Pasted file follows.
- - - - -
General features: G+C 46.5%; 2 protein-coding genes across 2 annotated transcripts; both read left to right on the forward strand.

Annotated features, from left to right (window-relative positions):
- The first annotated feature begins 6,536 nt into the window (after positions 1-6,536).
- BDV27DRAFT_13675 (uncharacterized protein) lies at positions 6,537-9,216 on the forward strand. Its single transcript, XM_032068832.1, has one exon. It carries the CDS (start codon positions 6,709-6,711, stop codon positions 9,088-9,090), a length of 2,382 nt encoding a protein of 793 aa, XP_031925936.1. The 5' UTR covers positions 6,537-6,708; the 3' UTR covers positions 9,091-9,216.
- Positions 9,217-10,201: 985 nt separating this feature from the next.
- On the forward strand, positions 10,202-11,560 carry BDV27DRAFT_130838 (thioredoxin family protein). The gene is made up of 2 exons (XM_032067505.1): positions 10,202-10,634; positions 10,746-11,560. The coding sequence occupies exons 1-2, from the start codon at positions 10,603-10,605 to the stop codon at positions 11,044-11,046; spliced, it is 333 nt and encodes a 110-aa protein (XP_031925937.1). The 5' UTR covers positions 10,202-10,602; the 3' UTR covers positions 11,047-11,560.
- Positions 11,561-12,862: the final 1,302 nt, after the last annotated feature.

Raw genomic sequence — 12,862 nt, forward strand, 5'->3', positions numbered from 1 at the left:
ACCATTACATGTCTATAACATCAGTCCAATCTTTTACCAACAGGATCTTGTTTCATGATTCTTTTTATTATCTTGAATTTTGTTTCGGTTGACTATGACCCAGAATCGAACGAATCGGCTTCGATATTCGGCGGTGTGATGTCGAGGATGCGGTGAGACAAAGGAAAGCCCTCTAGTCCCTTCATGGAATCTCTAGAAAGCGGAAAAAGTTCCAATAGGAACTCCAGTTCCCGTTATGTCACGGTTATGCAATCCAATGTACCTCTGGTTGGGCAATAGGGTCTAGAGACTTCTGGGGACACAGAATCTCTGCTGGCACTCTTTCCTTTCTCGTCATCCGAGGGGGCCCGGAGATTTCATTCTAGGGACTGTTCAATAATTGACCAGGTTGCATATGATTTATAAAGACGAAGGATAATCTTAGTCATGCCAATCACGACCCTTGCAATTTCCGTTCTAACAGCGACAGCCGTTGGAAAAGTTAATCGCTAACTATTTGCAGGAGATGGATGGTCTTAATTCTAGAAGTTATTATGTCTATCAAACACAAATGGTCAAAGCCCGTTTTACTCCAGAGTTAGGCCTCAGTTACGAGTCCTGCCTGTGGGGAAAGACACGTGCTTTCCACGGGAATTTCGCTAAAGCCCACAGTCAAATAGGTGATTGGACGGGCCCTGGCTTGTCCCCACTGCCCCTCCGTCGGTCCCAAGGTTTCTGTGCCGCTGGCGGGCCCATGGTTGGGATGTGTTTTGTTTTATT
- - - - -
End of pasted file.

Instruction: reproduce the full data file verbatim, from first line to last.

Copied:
General features: G+C 46.5%; 2 protein-coding genes across 2 annotated transcripts; both read left to right on the forward strand.

Annotated features, from left to right (window-relative positions):
- The first annotated feature begins 6,536 nt into the window (after positions 1-6,536).
- BDV27DRAFT_13675 (uncharacterized protein) lies at positions 6,537-9,216 on the forward strand. Its single transcript, XM_032068832.1, has one exon. It carries the CDS (start codon positions 6,709-6,711, stop codon positions 9,088-9,090), a length of 2,382 nt encoding a protein of 793 aa, XP_031925936.1. The 5' UTR covers positions 6,537-6,708; the 3' UTR covers positions 9,091-9,216.
- Positions 9,217-10,201: 985 nt separating this feature from the next.
- On the forward strand, positions 10,202-11,560 carry BDV27DRAFT_130838 (thioredoxin family protein). The gene is made up of 2 exons (XM_032067505.1): positions 10,202-10,634; positions 10,746-11,560. The coding sequence occupies exons 1-2, from the start codon at positions 10,603-10,605 to the stop codon at positions 11,044-11,046; spliced, it is 333 nt and encodes a 110-aa protein (XP_031925937.1). The 5' UTR covers positions 10,202-10,602; the 3' UTR covers positions 11,047-11,560.
- Positions 11,561-12,862: the final 1,302 nt, after the last annotated feature.

Raw genomic sequence — 12,862 nt, forward strand, 5'->3', positions numbered from 1 at the left:
ACCATTACATGTCTATAACATCAGTCCAATCTTTTACCAACAGGATCTTGTTTCATGATTCTTTTTATTATCTTGAATTTTGTTTCGGTTGACTATGACCCAGAATCGAACGAATCGGCTTCGATATTCGGCGGTGTGATGTCGAGGATGCGGTGAGACAAAGGAAAGCCCTCTAGTCCCTTCATGGAATCTCTAGAAAGCGGAAAAAGTTCCAATAGGAACTCCAGTTCCCGTTATGTCACGGTTATGCAATCCAATGTACCTCTGGTTGGGCAATAGGGTCTAGAGACTTCTGGGGACACAGAATCTCTGCTGGCACTCTTTCCTTTCTCGTCATCCGAGGGGGCCCGGAGATTTCATTCTAGGGACTGTTCAATAATTGACCAGGTTGCATATGATTTATAAAGACGAAGGATAATCTTAGTCATGCCAATCACGACCCTTGCAATTTCCGTTCTAACAGCGACAGCCGTTGGAAAAGTTAATCGCTAACTATTTGCAGGAGATGGATGGTCTTAATTCTAGAAGTTATTATGTCTATCAAACACAAATGGTCAAAGCCCGTTTTACTCCAGAGTTAGGCCTCAGTTACGAGTCCTGCCTGTGGGGAAAGACACGTGCTTTCCACGGGAATTTCGCTAAAGCCCACAGTCAAATAGGTGATTGGACGGGCCCTGGCTTGTCCCCACTGCCCCTCCGTCGGTCCCAAGGTTTCTGTGCCGCTGGCGGGCCCATGGTTGGGATGTGTTTTGTTTTATT